Saturday, May 26, 2007

the weird 45 of the day that I loved in 1974

Playing right now: WJAS-AM. "My Kind of Girl" which I think is by Steve Lawrence.

When I visited my folks on Mother's Day, I grabbed a handful of 45s that I got from a neighbor when I was about 7 or 8. They were all radio promos, and most of them had the same song on either side, mono and stereo. Well, some of them are pretty rare, according to the Goldmine book. One is a 45 by Nolan Porter on ABC. I played it a lot and really liked it. Luckily it's not beat to crap because the book says a mint copy is worth $100. That's for the stock copy with an A and B side. Wonder how much a promo is worth.

Along with The Blast Furnace Band & the Grapevine Singers' "Hammerin' Hank," the other oddity is "Take Away Her Heart of Stone" by someone/some band named Kenny, on Atco. It's kind of a soul-doo wop '70s tune because there are back-up guys doing accompanying vocals. (My friend Eric and I always got a kick out of the basso guy's counter melody under the other's "HEART! Of stone." After the third shout of that phrase, bass dude comes in with something like "going to leave me on myyyyyy ownnn." Then the lead voice comes in. It's kind of falsetto and sounds like it was recorded from across the room, with reverb coming across it in the process. When I first heard it, it was hard for me to make out lyrics to songs that weren't on the level of "I Love Trash" but all these years later, it's still hard to make out what this shrieker is saying. But it's still catchy, with a good four-on-floor beat.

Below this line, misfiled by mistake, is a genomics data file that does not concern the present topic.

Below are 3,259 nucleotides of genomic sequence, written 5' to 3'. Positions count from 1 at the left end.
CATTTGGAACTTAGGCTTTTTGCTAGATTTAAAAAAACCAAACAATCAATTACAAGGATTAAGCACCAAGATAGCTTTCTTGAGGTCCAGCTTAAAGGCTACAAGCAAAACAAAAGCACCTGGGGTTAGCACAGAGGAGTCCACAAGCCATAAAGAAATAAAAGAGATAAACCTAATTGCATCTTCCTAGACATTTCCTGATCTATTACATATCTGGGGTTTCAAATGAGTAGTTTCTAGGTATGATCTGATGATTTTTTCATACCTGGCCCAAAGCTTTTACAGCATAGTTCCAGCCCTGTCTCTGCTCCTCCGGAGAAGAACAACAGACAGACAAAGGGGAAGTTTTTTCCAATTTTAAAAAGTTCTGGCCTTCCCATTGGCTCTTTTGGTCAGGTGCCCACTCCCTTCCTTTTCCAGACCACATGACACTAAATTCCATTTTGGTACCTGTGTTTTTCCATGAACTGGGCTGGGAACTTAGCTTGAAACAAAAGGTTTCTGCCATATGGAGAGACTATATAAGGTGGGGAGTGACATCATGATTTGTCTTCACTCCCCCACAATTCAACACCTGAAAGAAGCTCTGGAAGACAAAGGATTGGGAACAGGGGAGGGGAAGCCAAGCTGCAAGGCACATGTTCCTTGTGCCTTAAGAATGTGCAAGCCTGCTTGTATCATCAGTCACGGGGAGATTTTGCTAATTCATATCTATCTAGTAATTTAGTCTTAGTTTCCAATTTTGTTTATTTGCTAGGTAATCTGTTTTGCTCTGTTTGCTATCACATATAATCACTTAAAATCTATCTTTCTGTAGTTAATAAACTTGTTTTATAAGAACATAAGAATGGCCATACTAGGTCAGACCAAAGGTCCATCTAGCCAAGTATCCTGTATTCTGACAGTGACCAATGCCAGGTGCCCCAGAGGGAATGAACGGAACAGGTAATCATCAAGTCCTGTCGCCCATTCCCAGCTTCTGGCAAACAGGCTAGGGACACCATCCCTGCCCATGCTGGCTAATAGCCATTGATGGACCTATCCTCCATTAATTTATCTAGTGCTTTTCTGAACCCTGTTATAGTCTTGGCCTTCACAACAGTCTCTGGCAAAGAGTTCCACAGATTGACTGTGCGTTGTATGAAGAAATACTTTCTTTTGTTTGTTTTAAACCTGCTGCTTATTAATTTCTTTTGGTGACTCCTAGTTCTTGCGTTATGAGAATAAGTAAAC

One of the producers on the record is Bill Martin, who could very well be the same Bill Martin that wrote songs for the Monkees. I think he wrote "The Door Into Summer" and definitely wrote "All of Your Toys" which didn't make it onto Headquarters because he wouldn't give up publishing rights. (It's on Missing Links and the complete Headquarters box.) The other producer is Phil Coulter who doesn't ring a bell to me.

Any Google search of the artist and song title only yielded copies of the single that people were selling. The title alone brought up bibilical references.

So the question remains - who is Kenny and what is the story behind "Take Away Her Heart of Stone"? My guess is it was recorded as a one-shot and when it didn't take off, Atco gave Kenny the heave-ho. But I'd love to hear any info that anyone has.

And by the way, I'm not going to part with this record. Too much sentimental value. And the stereo side is pretty scratched up anyway.

No comments: